^^^Was sooo good.
Geoff Ellis has written up a piece for the RAFO magazine:
"UBOC (University of Bristol Orienteering Club) took advantage of the Make Sundays Special initiative being run by Bristol Council. In and around the Bristol Old City roads were closed off on Sunday to permit a safer environment for activities. The activities on offer ranged from the sedate, chess and bowls, to the challenging, climbing, as well as a number of food and craft stalls. UBOC saw an opportunity to make use of this area of Bristol (That I last visited (for the event social) when UBOC hosted BUCS, which also included the CS fixture) to host a safer urban sprint that could reach out to orienteers, university freshers, as well as the general public.
UBOC are a small club with limited resource; they only have 10 SI controls. The also had the (much cheaper) SI control cards which take the form of a flat half-sized credit card on a lanyard. These have limited capacity, but are an excellent alternative to the more expensive dibbers, and good for getting people going. They work with the usual SI boxes without any impact on dibbers. Because of the limited SI boxes the planner, Duncan Birtwistle, had made use of old fashioned pin punches as well. Rather than carrying a dibber and control card Duncan had put control boxes on the map; he was most thoughtful here and had bright red bold numbers for where you needed to dib, and water-marked numbers where you needed to punch. This was an excellent solution to a limited resource problem which proved to be competitor friendly as well.
Having recently joined BOK as my open civilian club (I was a member of BOK previously when I was at school with KSODA) I had received a nice email from Duncan in the week letting me know about the event. I have been a little shy on events recently and was keen to get out and do some Sprint-O as well. This event provided an excellent opportunity (especially as I needed to visit Ikea and could tie the 2 together as one trip). I had also run on courses that had been planned by Duncan previously and knew I would get a quality experience. I was not disappointed.
Wow, what a start. I was the 3rd person to start and had seen both previous runners go right out of the start. A look at the map and I chose straight on. PRA shows that the routes were equidistant (although mine might have been 0.5mm (2m) shorter!), but I was able to flow through 1 onto 2 rather than doing an about turn. At speed I missed the side of building for 3 and that cost me a few seconds; I was trying hard to run the diagonals and had not focussed on the circle. 4 was the centre of the butterfly (an SI box) and I knew my exit from 4 before getting there. The pin punching on the map was upsetting me; I was out of practice with pin punching and having them on the map caused me to dis-orientate my map going into the controls. The solution was to know my exits and flow through the pin-punch, re-orientating the map as I approached my beacon from the exit. I started to get into a better flow. Hard running took me too the edge and I hit a cross-roads without a fence and had to have a pause for though before realising I had stopped 12m short and needed to cross the cross-roads. Composure to #18 saw me spot the ginnel on the shortest route, whilst the need to exploit the control descriptions for #19 and #20 saw me on the correct side of an uncrossable wall.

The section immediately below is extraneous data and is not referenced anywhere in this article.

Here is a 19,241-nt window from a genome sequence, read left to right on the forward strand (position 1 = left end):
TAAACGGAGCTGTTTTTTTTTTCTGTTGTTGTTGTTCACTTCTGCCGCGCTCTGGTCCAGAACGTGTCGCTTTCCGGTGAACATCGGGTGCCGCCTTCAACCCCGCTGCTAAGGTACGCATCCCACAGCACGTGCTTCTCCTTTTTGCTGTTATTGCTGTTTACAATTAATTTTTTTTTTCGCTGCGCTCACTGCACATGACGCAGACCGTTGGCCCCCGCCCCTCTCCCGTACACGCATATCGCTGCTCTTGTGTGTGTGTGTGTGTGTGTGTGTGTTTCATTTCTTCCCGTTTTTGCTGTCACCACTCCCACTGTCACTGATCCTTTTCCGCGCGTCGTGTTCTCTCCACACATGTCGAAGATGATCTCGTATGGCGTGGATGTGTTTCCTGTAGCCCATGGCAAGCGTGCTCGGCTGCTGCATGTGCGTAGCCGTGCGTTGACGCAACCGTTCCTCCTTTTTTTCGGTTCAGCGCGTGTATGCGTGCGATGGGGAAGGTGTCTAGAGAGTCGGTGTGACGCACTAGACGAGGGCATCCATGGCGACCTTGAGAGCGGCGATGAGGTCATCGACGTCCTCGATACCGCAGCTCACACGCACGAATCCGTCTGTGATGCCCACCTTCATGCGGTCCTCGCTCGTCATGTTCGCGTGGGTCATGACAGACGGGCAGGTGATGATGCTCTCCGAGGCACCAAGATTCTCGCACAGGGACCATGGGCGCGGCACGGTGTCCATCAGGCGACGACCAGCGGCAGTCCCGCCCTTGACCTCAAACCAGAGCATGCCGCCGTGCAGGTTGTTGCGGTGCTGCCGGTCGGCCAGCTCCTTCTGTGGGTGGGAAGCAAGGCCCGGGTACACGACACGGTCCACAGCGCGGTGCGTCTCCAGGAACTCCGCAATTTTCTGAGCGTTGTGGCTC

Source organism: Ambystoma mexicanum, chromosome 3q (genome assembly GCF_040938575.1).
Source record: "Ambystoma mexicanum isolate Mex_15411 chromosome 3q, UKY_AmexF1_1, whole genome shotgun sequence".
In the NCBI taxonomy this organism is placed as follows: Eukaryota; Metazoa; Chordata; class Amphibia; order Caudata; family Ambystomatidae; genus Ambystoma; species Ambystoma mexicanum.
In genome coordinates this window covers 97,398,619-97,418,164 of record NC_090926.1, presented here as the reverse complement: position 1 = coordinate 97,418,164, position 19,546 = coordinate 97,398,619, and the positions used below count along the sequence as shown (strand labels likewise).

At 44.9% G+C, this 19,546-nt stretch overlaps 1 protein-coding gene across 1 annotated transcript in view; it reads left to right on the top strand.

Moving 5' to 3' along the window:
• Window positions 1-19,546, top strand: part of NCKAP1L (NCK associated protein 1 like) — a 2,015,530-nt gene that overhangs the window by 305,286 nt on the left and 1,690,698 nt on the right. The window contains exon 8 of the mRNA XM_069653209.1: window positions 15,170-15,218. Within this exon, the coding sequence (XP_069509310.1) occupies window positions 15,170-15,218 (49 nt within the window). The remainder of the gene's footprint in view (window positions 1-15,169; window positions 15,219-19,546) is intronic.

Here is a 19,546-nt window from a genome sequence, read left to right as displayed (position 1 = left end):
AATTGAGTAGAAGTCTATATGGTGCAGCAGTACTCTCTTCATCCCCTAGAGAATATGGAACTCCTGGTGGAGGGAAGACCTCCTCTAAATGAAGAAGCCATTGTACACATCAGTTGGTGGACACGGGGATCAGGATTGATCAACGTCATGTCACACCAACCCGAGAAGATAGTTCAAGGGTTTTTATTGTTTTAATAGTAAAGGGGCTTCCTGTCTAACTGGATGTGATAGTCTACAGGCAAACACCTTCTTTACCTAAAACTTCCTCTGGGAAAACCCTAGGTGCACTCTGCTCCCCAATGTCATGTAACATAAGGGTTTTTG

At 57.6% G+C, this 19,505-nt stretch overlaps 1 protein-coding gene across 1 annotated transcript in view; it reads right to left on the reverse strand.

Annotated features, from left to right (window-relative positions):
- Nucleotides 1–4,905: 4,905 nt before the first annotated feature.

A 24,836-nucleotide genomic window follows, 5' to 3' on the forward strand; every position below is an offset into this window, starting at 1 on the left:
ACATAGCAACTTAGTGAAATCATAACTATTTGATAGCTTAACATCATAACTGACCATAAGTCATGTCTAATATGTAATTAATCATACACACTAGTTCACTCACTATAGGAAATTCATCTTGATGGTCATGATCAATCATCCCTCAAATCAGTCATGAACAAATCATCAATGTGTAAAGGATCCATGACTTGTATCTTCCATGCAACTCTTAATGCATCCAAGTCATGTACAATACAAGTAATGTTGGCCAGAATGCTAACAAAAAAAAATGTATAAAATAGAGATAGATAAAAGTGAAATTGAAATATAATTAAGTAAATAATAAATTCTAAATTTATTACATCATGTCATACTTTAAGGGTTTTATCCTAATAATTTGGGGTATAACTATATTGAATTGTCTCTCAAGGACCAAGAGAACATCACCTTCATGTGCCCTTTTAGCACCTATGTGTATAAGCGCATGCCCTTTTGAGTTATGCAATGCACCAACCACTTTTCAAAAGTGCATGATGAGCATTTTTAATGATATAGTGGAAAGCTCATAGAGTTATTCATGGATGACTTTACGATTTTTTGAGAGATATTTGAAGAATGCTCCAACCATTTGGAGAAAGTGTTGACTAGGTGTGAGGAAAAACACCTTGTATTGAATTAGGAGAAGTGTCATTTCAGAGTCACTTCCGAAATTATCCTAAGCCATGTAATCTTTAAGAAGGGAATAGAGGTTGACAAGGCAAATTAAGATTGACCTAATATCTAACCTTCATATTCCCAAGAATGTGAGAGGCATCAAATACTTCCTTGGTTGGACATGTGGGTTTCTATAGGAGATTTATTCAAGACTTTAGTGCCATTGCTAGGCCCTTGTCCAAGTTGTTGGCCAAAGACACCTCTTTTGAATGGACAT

It was an excellent piece of planning that I thought maximised the potential of the area. The style of the Sprint-O was more continental than we are used to; fast legs with simple navigation to get the orienteer going very fast. There was a nice sting in the tail at the ¾ point where you needed to spot the ginnel and exploit the control descriptions to be smooth, successful and fast. Sprint-O has an expected wining time of 12-15 minutes. I hit 14:40 (but reckon I lost 33s due to pin-punching rather than dibbers) with a pretty clean run, so the course was pretty much sport on with length. I had a really worthwhile trip out to a low-key event; well done UBOC.